U.S. Marshals Office of Public Affairs/FlickrCC
The U.S. Marshals and a lineup of local law enforcement celebrated the end of an Operation Safety Net in September, announcing they had recovered 35 missing teens, about seven of whom were victims of human trafficking.
Over a dozen news articles recapped the announcement. A tweet from the U.S. Marshals about the operation was retweeted nearly 23,000 times, and got almost 44,000 likes.
But none of the law enforcement agencies involved can point to a single charge filed as a result of the operation.
And advocates for human trafficking victims say Operation Safety Net is part of a nationwide pattern of law enforcement agencies describing routine activity as anti-human trafficking operations, generating lots of publicity, but doing little to stop children from being sexually exploited.
The press release about Operation Safety Net mirrored similar announcements from U.S. Marshals in Georgia
and Southern Ohio
this fall that highlighted trafficking victims among the kids recovered. In Cincinnati, the announcement was accompanied with a press conference where Ohio Attorney General Dave Yost lectured on the “evil of modern-day slavery.”
In Georgia, the Atlanta Journal Constitution
found the Feds had cobbled together charges that created a false narrative, perhaps influenced by President Trump and the election, "that confused the public and may have harmed some people who were swept into the [story]." And. unfortunately, every incident gets swept up into the deranged conspiracy tornado that is QAnon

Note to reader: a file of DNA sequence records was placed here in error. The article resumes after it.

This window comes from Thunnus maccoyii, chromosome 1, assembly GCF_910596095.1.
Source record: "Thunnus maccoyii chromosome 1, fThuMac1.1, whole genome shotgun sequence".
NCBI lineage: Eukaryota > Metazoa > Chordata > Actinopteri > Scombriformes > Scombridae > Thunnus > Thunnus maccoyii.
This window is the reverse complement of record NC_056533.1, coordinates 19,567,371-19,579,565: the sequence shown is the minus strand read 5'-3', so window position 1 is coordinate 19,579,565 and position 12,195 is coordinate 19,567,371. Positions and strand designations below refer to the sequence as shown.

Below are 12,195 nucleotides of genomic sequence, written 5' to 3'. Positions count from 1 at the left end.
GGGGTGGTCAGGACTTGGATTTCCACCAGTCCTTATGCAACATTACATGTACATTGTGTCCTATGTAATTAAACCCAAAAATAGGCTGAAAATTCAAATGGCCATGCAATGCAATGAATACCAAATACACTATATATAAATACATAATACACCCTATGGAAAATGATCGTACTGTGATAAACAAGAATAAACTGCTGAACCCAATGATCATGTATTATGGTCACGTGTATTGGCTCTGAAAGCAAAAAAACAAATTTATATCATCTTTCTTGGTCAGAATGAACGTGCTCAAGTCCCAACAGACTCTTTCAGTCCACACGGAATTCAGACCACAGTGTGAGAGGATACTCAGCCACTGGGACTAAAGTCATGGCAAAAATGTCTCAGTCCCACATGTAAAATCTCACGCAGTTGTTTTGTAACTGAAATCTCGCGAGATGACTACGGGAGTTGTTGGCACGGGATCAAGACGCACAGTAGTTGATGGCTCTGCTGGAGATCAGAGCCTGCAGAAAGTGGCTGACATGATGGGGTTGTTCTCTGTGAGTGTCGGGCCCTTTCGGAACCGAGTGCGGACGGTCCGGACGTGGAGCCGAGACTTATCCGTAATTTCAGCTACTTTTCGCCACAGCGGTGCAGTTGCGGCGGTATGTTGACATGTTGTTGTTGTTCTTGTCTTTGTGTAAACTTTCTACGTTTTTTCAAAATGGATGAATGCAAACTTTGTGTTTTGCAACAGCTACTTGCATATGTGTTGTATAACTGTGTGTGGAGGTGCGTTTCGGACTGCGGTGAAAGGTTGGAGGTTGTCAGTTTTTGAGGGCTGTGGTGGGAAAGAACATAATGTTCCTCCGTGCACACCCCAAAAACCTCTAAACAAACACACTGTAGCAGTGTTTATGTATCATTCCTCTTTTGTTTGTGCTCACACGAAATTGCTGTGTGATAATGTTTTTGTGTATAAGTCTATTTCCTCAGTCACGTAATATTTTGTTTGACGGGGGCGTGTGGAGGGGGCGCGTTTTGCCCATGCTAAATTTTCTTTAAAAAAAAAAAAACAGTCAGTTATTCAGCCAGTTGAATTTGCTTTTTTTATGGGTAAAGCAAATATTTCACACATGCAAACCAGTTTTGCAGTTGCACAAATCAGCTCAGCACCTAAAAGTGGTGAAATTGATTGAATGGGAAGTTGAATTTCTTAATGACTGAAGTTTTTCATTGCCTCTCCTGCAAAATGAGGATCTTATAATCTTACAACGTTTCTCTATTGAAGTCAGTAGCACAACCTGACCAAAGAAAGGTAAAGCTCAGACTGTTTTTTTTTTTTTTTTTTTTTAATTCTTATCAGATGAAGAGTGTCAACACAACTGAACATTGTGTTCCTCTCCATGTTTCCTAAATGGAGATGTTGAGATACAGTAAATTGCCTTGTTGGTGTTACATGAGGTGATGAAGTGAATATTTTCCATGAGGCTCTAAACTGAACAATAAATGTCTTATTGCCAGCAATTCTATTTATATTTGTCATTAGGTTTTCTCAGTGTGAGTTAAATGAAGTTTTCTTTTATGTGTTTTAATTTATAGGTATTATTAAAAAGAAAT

The headlines also give an impression of legal action taken when, in many cases, nothing happens.
“I hate these types of announcements,” said Bridgette Carr, a law professor who runs a law clinic for human trafficking survivors at the University of Michigan. “We often have lots of press releases about victims being recovered, but it’s actually very hard to get a case prosecuted in the U.S. on human trafficking. And so despite all these grand narratives that you’ll hear from politicians and others, they don’t actually put the resources into cases to prosecute them.”
Annie Murphy, spokeswoman for the U.S. Marshals’ Northern Ohio district, said the Marshals didn’t focus on bringing charges. If there were any criminal investigations, Murphy said US Marshals would cooperate with local law enforcement, but she said she didn’t know of any cases being prosecuted as a result of the operation.
“Basically, [the kids are] recovered, and that’s where our responsibility ends,” she said.
The press release announcing the end of the operation listed Cleveland Police, East Cleveland Police, Newburgh Heights Police and the Cuyahoga County Sheriff’s Department as partner agencies on the operation.
Cleveland Police spokeswoman Jennifer Ciaccia said that no charges had been brought by the Cleveland Police Department in relation to the operation, and Cuyahoga County spokesman Dale Armbruster said that, while a list of warrants was sent over, the sheriff’s office did not pick up anyone with an open warrant. Joseph David Marche’ with the East Cleveland Police said the department hadn’t charged anyone with human trafficking. Capt. Mitch Houser of the Euclid Police Department, whose chief was quoted in the U.S. Marshals’ press release, said Euclid did not bring any charges either.
“We did not file any charges during the operation,” said Newburgh Heights Chief of Police John Majoy. “We were proud to have participated in the operation and happy to see the number of those recovered.”
The Attorney General’s Office Human Trafficking Initiative said via spokesman Steve Irwin that they had no data on human trafficking prosecutions in Ohio.